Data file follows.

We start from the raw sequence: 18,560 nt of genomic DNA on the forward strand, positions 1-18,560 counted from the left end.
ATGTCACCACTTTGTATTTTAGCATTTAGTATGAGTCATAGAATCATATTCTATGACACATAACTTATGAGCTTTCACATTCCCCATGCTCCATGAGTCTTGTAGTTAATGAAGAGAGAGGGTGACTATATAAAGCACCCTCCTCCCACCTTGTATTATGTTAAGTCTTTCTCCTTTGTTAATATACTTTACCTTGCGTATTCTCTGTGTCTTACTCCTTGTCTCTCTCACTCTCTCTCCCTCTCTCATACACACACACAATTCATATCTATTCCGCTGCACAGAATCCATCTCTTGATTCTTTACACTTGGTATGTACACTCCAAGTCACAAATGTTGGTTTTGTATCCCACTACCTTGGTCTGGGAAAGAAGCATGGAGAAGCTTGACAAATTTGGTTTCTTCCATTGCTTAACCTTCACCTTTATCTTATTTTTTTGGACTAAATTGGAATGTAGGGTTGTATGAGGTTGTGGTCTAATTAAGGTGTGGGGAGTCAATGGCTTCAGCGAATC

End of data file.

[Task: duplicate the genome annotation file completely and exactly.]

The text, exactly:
We start from the raw sequence: 18,560 nt of genomic DNA on the forward strand, positions 1-18,560 counted from the left end.
ATGTCACCACTTTGTATTTTAGCATTTAGTATGAGTCATAGAATCATATTCTATGACACATAACTTATGAGCTTTCACATTCCCCATGCTCCATGAGTCTTGTAGTTAATGAAGAGAGAGGGTGACTATATAAAGCACCCTCCTCCCACCTTGTATTATGTTAAGTCTTTCTCCTTTGTTAATATACTTTACCTTGCGTATTCTCTGTGTCTTACTCCTTGTCTCTCTCACTCTCTCTCCCTCTCTCATACACACACACAATTCATATCTATTCCGCTGCACAGAATCCATCTCTTGATTCTTTACACTTGGTATGTACACTCCAAGTCACAAATGTTGGTTTTGTATCCCACTACCTTGGTCTGGGAAAGAAGCATGGAGAAGCTTGACAAATTTGGTTTCTTCCATTGCTTAACCTTCACCTTTATCTTATTTTTTTGGACTAAATTGGAATGTAGGGTTGTATGAGGTTGTGGTCTAATTAAGGTGTGGGGAGTCAATGGCTTCAGCGAATC